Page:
Author Malcolm Gladwell has been a voice in the concussion fray before, calling schools to ban college football and saying he wouldn’t be surprised if football at all levels fades from existence once people realize how damaging it can be long-term for players with head injuries.
But in a new documentary, Gladwell offers a less extreme — and possibly more likely — scenario for what will happen to the game. Gladwell says football will be a game that capitalizes on those poor or desperate enough to take the risk.
“We will go to a middle position where we will disclose the risks and essentially dare people to play,” Gladwell said in the film, which comes out Friday, as reported by CBSSports.com. “… That’s what the Army does. So we leave the Army for kids who have no other options, for whom the risks are acceptable. That’s what football is going to become. It’s going to become the Army. That’s a very, very different situation.
“That’s a ghettoized sport, not a mainstream American sport.”
The filmmaker, Sean Pamphilon, clarified to CBSSports.com that Gladwell is inferring that the sport no longer will draw players from affluent families, who will worry about the long-term damage to their kids and their brains.
“His assertion is that it’s going to stay relevant at least for the time being in lower-income areas and then also football hotbeds such as Ohio, Pennsylvania, certainly Texas — places where it transcends socioeconomic conditions,” Pamphilon said.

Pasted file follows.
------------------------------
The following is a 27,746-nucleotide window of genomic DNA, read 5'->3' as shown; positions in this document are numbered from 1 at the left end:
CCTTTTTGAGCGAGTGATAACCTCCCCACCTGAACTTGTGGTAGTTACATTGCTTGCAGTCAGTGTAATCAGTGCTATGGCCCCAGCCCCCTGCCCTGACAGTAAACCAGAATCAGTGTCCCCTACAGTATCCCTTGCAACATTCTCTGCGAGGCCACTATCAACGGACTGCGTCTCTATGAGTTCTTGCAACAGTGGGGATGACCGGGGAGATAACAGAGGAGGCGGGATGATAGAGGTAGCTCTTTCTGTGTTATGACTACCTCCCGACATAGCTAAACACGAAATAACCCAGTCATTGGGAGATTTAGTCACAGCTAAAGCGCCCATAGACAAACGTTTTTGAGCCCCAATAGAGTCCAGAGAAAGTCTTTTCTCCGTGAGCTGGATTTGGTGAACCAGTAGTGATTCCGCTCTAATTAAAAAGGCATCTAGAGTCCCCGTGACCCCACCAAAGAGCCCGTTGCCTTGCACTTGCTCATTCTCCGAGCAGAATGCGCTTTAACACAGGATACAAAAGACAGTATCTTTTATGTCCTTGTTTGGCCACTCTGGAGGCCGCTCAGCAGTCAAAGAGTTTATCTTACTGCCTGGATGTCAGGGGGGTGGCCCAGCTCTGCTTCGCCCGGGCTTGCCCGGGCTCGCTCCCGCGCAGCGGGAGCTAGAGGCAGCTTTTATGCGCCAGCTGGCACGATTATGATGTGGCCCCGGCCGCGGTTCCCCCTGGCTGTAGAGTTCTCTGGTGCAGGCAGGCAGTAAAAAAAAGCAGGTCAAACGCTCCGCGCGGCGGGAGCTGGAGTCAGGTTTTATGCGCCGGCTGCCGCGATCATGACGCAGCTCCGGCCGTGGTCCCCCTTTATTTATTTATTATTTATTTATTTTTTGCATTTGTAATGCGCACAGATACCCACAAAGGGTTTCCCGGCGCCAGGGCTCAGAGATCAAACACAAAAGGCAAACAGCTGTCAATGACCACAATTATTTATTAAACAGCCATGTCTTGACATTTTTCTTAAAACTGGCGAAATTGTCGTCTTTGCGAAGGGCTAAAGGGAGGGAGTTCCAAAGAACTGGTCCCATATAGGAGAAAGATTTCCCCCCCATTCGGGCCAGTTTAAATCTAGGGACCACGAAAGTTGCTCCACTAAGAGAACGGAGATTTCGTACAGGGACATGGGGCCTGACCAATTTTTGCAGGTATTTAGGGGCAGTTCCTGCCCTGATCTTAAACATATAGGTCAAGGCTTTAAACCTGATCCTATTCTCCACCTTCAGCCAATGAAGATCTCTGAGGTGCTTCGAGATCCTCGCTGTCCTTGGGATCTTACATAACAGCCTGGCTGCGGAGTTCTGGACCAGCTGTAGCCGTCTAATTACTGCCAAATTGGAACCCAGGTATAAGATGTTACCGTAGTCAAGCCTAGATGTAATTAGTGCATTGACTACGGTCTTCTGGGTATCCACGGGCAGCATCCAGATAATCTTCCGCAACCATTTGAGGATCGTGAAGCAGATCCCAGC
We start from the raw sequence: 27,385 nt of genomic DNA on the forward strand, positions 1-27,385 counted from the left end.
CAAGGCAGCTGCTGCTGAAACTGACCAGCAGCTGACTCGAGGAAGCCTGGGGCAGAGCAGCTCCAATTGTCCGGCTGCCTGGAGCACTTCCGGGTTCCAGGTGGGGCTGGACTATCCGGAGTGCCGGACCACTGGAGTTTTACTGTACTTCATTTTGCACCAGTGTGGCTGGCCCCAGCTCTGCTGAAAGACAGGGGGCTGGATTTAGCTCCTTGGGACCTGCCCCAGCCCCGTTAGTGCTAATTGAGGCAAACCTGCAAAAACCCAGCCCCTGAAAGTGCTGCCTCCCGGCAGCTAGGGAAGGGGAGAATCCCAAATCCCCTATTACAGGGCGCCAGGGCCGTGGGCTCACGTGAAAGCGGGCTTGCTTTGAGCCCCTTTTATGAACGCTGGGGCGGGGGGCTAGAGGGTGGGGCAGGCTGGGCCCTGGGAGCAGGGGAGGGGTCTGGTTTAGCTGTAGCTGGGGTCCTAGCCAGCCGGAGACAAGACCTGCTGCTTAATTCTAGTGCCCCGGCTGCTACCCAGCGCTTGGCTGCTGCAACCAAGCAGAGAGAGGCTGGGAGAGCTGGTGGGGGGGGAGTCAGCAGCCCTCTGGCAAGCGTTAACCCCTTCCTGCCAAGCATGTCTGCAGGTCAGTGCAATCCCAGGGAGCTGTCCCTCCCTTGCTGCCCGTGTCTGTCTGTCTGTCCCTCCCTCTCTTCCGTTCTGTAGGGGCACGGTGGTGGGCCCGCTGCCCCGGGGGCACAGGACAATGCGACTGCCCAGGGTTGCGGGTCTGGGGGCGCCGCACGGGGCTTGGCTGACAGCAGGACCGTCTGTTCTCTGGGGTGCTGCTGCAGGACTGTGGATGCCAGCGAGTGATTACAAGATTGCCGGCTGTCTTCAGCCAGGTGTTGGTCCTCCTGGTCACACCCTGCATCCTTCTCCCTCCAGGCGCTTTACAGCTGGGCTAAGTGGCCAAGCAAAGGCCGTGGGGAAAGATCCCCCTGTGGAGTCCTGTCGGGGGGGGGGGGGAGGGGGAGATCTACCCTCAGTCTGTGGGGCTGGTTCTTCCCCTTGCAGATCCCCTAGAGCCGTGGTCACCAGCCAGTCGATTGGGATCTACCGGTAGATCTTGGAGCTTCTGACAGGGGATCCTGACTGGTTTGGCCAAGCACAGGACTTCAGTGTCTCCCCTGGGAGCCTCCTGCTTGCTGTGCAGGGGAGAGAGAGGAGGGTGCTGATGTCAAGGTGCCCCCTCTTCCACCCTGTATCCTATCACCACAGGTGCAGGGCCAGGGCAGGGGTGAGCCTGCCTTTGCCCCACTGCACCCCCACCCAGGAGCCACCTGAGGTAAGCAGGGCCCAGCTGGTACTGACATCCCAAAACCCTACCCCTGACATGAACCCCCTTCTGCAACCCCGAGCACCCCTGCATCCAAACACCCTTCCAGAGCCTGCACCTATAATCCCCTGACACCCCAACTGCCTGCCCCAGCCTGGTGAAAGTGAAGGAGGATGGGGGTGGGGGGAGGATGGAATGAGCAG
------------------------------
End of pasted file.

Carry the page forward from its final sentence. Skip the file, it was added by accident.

The concussion issue has ramped up in recent days, with the NFL agreeing Thursday to a $765 million settlement for a lawsuit brought by former NFL players. While the league is agreeing to pay for medical care for former players and to set up further research into concussions, the settlement allows the NFL to sidestep questions about whether it masked concerns about concussions until it faced outside pressure in recent years.
Concussion concerns aren’t limited to football or the NFL, of course, but the NFL has been faulted for not setting the tone for smaller leagues or younger players, who have followed its cue of not being more vigilant about head injuries and their possible long-term effects for years.